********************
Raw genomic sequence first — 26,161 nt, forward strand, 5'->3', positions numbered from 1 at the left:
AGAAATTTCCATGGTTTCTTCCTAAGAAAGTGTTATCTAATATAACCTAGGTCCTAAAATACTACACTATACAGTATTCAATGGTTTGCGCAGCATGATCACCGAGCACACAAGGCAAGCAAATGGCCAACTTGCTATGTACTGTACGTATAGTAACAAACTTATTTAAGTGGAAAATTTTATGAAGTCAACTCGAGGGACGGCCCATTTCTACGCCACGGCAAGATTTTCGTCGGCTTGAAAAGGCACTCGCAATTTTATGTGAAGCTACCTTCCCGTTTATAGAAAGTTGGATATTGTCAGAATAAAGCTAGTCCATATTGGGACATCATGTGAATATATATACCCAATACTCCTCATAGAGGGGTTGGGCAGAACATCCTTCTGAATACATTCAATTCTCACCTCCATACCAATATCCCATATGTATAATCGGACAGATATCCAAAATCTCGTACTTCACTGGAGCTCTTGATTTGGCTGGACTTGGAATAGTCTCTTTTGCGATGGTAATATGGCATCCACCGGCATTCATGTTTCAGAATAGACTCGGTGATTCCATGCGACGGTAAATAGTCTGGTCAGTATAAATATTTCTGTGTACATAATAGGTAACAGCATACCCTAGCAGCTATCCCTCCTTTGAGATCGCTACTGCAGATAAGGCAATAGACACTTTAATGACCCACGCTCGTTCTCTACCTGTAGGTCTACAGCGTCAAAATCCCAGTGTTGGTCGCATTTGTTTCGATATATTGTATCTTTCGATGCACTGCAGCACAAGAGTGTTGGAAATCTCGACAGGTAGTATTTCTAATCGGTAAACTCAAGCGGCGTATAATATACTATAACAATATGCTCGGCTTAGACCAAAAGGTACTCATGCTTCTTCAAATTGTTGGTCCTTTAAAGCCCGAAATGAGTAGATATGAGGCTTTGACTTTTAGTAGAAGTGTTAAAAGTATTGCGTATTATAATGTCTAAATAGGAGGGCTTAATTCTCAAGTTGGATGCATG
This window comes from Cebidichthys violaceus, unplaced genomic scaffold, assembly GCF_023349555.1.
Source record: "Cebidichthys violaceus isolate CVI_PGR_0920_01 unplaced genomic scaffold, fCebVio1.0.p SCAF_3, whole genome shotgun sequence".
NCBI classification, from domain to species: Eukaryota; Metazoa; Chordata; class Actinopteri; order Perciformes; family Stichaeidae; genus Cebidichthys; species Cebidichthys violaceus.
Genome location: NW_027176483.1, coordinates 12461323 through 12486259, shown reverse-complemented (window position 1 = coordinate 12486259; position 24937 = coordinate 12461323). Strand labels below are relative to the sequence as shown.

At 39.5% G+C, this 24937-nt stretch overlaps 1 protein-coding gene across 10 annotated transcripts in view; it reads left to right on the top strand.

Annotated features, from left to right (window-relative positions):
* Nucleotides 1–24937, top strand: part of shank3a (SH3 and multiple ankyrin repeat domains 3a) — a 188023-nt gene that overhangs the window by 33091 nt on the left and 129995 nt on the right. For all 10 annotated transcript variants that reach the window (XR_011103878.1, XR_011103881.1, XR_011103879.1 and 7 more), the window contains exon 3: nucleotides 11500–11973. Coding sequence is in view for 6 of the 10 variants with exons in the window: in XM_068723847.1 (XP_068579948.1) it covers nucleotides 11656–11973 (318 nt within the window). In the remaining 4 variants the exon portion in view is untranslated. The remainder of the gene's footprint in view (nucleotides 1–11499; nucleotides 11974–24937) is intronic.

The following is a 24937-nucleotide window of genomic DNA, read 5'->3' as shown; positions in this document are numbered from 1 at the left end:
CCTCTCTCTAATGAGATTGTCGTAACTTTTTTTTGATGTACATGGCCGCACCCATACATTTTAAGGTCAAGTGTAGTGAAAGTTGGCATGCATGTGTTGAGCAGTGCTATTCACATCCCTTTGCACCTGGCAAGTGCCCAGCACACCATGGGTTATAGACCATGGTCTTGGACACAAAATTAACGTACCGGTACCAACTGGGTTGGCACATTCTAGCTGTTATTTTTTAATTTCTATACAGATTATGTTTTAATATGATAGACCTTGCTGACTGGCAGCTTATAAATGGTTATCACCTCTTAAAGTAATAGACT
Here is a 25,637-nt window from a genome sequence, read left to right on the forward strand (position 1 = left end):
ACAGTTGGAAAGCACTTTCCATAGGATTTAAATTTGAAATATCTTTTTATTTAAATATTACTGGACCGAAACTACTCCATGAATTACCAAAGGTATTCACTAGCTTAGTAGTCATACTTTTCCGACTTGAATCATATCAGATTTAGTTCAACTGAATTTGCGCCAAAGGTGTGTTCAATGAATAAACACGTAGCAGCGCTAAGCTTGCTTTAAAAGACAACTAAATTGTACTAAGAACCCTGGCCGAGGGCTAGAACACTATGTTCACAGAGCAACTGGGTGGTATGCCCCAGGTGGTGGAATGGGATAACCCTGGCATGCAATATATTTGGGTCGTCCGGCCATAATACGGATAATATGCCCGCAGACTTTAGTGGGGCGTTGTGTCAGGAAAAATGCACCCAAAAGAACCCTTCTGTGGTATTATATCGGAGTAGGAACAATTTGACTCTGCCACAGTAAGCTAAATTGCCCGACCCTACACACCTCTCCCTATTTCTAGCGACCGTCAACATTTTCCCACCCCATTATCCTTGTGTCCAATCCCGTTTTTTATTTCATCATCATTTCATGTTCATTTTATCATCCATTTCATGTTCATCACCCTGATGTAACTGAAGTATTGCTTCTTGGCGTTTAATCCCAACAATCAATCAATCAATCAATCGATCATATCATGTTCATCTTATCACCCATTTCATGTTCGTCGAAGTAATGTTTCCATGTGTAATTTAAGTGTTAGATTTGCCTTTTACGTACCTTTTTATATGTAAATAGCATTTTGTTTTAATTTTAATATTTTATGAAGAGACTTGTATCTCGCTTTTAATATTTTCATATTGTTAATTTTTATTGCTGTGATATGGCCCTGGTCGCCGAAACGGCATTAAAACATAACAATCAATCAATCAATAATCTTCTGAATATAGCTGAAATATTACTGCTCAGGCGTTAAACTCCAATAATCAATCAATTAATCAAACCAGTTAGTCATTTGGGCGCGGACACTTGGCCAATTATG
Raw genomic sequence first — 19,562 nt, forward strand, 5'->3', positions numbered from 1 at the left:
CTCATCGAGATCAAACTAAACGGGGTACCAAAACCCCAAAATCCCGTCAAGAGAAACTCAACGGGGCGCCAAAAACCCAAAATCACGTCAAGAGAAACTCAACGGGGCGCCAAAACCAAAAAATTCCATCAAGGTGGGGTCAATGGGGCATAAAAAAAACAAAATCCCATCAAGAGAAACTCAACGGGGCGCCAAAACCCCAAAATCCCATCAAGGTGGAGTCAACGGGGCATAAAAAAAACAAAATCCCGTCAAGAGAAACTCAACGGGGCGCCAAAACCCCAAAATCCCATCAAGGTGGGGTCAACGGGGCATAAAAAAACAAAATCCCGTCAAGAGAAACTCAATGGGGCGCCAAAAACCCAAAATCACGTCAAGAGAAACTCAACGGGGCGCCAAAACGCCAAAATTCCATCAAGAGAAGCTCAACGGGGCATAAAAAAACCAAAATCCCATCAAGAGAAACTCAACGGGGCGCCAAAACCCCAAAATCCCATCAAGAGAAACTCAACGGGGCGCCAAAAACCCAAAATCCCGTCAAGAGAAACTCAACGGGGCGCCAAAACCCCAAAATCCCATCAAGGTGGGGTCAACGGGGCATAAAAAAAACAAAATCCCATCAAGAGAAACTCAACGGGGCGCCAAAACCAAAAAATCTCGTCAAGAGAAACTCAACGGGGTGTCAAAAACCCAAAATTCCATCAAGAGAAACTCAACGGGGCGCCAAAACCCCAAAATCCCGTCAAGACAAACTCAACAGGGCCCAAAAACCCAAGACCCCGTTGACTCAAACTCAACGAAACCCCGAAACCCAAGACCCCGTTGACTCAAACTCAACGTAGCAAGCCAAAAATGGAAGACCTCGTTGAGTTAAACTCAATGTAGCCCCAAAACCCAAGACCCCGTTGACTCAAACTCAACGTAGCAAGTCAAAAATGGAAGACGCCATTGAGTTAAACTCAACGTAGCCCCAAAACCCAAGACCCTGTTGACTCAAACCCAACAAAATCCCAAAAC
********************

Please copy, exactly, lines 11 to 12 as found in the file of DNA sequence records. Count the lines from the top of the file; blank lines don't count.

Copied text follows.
CCTCTCTCTAATGAGATTGTCGTAACTTTTTTTTGATGTACATGGCCGCACCCATACATTTTAAGGTCAAGTGTAGTGAAAGTTGGCATGCATGTGTTGAGCAGTGCTATTCACATCCCTTTGCACCTGGCAAGTGCCCAGCACACCATGGGTTATAGACCATGGTCTTGGACACAAAATTAACGTACCGGTACCAACTGGGTTGGCACATTCTAGCTGTTATTTTTTAATTTCTATACAGATTATGTTTTAATATGATAGACCTTGCTGACTGGCAGCTTATAAATGGTTATCACCTCTTAAAGTAATAGACT
Here is a 25,637-nt window from a genome sequence, read left to right on the forward strand (position 1 = left end):